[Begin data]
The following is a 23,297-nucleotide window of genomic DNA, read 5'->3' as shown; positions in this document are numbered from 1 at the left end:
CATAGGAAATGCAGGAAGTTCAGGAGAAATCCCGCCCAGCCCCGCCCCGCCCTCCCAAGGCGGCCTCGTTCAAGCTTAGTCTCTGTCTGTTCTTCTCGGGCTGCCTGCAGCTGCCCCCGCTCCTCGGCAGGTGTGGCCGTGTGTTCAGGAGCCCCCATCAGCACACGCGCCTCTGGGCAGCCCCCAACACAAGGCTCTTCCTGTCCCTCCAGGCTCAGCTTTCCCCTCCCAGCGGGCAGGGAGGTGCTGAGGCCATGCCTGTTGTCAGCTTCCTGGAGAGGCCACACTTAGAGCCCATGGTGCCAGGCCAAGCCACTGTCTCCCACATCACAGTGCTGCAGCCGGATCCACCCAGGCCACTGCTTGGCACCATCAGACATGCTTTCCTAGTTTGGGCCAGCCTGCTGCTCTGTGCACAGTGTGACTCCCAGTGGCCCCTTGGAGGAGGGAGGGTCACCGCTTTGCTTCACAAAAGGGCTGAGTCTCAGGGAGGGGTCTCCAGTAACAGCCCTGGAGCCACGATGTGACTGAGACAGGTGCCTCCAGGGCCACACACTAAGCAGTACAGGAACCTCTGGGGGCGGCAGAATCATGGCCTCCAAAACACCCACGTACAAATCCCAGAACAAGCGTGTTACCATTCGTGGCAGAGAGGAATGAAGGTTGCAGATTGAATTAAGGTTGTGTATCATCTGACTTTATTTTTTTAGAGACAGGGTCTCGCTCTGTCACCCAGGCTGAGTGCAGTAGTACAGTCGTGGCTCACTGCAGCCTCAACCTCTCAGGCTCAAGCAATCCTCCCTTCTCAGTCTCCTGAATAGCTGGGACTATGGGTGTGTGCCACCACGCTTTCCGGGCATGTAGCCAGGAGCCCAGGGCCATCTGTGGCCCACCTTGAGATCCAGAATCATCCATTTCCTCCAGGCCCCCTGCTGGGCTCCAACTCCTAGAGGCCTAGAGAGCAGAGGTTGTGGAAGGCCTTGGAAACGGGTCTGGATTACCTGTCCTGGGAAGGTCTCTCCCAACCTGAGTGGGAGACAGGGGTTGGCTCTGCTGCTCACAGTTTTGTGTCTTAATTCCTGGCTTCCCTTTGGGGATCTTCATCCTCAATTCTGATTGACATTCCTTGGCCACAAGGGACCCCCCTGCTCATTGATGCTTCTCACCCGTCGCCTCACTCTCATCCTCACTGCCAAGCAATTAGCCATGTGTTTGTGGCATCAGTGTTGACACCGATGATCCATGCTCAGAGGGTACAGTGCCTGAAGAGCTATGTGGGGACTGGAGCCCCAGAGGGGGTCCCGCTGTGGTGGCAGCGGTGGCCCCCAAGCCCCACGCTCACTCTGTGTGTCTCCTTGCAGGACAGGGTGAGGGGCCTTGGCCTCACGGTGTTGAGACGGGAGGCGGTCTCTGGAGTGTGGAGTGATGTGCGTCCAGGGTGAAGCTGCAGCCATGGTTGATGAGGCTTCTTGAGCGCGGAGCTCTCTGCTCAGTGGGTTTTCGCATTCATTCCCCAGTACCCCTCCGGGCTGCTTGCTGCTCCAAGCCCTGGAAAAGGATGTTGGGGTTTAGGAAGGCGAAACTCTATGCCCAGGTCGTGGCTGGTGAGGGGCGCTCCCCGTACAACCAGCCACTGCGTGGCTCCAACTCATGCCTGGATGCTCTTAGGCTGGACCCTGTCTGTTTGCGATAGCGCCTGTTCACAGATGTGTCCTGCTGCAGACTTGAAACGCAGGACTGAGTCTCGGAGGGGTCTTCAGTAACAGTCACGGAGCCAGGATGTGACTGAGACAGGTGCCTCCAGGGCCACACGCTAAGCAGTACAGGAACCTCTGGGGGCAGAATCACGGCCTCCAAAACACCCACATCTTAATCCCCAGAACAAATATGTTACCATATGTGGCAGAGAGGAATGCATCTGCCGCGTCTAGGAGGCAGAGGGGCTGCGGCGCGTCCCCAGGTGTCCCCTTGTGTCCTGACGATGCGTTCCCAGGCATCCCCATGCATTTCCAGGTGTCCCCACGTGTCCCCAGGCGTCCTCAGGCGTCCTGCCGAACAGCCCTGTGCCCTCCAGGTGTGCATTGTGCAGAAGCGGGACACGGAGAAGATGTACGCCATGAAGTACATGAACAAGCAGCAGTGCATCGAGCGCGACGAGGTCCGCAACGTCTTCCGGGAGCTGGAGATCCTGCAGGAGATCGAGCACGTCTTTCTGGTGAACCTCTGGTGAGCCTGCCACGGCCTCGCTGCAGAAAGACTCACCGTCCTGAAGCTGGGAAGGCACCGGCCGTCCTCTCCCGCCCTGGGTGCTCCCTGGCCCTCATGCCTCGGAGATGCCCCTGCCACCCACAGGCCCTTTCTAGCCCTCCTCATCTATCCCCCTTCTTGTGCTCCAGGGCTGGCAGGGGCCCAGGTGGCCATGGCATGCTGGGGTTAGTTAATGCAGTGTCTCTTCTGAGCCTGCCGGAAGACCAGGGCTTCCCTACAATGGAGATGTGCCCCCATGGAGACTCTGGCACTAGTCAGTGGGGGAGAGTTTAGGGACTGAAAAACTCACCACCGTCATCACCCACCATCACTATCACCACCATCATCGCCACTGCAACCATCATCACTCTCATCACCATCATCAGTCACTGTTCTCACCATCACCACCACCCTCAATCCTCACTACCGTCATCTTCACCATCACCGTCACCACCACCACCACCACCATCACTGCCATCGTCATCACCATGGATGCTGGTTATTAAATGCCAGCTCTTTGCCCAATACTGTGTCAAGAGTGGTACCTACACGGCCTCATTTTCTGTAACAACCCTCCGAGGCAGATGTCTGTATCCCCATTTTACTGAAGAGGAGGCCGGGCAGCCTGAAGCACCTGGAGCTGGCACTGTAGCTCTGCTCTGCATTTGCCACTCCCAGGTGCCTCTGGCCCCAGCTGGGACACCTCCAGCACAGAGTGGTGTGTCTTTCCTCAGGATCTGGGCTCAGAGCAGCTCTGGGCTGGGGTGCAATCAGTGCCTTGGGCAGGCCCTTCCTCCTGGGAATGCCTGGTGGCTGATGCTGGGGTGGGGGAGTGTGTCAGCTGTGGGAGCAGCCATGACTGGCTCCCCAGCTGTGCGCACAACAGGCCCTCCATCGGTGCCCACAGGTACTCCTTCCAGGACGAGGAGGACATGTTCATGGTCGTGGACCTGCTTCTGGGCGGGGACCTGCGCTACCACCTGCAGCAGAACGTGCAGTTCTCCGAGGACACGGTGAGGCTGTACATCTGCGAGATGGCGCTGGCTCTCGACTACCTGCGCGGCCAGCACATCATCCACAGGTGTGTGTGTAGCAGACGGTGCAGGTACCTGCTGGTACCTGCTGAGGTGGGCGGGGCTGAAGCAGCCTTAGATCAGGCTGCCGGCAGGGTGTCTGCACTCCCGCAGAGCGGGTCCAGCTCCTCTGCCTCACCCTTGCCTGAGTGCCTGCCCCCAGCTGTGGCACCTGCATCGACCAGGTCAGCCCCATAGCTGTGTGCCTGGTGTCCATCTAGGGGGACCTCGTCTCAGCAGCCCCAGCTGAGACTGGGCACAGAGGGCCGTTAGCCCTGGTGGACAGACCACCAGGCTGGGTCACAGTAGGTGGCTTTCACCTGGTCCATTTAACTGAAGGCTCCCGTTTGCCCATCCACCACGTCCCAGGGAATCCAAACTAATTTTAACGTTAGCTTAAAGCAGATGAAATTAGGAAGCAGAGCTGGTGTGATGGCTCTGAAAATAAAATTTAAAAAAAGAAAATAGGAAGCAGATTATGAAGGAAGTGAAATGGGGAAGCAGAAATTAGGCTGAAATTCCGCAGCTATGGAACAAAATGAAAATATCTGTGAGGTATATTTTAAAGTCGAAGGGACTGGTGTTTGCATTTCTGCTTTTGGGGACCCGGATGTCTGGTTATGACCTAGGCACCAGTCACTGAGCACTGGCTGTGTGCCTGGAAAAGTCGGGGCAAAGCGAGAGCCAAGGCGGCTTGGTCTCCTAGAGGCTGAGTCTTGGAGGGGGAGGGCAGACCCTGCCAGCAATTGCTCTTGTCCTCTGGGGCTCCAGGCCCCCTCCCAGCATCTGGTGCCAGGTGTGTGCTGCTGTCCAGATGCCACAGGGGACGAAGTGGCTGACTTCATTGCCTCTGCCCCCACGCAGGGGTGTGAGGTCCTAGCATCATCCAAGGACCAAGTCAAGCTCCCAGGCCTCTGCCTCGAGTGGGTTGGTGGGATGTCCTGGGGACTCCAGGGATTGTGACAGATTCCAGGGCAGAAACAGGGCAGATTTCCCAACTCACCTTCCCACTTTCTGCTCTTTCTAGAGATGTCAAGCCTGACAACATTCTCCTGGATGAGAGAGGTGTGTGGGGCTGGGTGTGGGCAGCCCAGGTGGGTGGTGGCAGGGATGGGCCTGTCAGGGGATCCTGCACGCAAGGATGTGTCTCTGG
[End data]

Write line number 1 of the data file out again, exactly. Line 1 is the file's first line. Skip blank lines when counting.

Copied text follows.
The following is a 23,297-nucleotide window of genomic DNA, read 5'->3' as shown; positions in this document are numbered from 1 at the left end: